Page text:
Sullivan's featured roles and songwriting credits increased exponentially before her follow-up. Her name appeared on the R&B/hip-hop chart again through Ace Hood's "Champion," and it was later at the very top, as she co-wrote Monica's "Everything to Me," another collaboration with Elliott and Lamb. Furthermore, Sullivan contributed to other tracks by high-profile rappers including Snoop Dogg, Wale, and Jadakiss, as well as material from R&B stars Robin Thicke and Mary J. Blige. In July 2010, mere weeks after "Everything to Me" finished its reign, Sullivan, Elliott, and Lamb struck yet again with "Holding You Down (Goin' in Circles)." The lead single issued ahead of Sullivan's second album, Love Me Back, it became the singer's fourth Top Ten R&B/hip-hop single as a headliner. Love Me Back arrived that November and peaked on the Billboard 200 at number 17. Even more varied than the debut, the LP incorporated the in-the-red soul throwback "10 Seconds" -- a Top 20 R&B/hip-hop single made with Salaam Remi -- along with the chilling and creatively spun tale "Redemption," the anxiety-ridden love ballad "Stuttering," and the candy-coated pop-funk track "Don't Make Me Wait." "Holding You Down (Goin' in Circles)" netted Sullivan another Grammy nomination for Best R&B Female Vocal Performance.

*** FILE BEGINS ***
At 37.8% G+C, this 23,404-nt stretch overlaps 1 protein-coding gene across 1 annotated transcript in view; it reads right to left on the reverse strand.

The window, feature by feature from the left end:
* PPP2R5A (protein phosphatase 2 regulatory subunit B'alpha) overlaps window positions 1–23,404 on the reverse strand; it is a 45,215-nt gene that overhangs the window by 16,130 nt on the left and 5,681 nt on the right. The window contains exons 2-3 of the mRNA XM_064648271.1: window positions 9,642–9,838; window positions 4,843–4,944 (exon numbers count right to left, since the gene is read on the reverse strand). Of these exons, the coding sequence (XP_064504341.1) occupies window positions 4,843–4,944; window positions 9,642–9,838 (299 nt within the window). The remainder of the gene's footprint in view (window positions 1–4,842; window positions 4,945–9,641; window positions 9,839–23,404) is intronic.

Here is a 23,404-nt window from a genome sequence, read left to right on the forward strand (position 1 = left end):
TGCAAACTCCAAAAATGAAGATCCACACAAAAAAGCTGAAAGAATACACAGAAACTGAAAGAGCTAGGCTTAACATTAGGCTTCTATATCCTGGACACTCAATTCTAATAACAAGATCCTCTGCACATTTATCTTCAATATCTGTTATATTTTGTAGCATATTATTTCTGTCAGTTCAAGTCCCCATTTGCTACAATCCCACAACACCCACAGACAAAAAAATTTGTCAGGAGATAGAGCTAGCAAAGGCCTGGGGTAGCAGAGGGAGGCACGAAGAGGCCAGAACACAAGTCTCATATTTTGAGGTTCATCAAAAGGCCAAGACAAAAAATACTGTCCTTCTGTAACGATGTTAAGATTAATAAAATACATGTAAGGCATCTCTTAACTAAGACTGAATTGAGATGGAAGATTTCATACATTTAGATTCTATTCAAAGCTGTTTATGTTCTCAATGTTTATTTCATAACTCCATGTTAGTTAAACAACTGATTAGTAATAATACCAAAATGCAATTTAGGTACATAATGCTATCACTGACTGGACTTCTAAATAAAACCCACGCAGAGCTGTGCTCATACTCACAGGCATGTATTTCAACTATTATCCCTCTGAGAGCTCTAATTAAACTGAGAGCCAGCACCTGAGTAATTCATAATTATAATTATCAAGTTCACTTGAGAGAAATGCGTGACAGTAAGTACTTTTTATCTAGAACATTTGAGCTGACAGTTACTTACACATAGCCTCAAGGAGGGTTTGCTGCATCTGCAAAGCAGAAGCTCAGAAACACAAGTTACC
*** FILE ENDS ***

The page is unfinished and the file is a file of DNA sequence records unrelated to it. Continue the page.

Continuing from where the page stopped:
During the first week of 2011, Sullivan announced that she was stepping back from music for an indefinite period. While four years passed before she offered her third album, she placed songs during the interim on albums by Monica, Tamia, Kendrick Lamar, Mary J. Blige, and Faith Evans, among others, and during the same time duetted with Bilal on Robert Glasper Experiment's "You're My Everything." As with her two previous albums, Sullivan previewed her third full-length and first for RCA, Reality Show, with multiple singles. This time, she charted with "Dumb," featuring a verse from Meek Mill, and the acoustic ballad "Forever Don't Last," produced by Chuck Harmony. Those 2014 arrivals set up Reality Show for a January 2015 release date. Predictably unpredictable in its musical and lyrical range, the album landed at number 12 on the Billboard 200, and like Fearless -- which was certified gold at the end of the year -- crowned the R&B/hip-hop chart. "Let It Burn," a matte-black slow jam produced by Key Wane, trumped the preceding singles by climbing to number four on the Adult R&B Songs chart, and was then shortlisted for two Grammys, Best R&B Song and Best Traditional R&B Performance. Reality Show earned a nomination for Best R&B Album.
As ever an in-demand collaborator, Sullivan clocked studio time over the next few years with Frank Ocean, GoldLink, Mali Music, and Blige, co-writing four songs -- including two singles -- for the latter singer's 2017 album Strength of a Woman. Months after that LP was released, Sullivan and Bryson Tiller connected for the title song to the second-season soundtrack of Issa Rae's Insecure. Sullivan in 2019 co-wrote and sang on PJ Morton's "Built for Love," another Grammy-nominated recording for Best Traditional R&B Performance, and graced both Kindness' "Hard to Believe" and Anderson .Paak's "Good Heels." She returned as a lead artist the next year with "Lost One" and "Pick Up Your Feelings," and continued in early 2021 with the H.E.R. collaboration "Girl Like Me" and Heaux Tales, an EP containing those three singles. ~ Andy Kellman, Rovi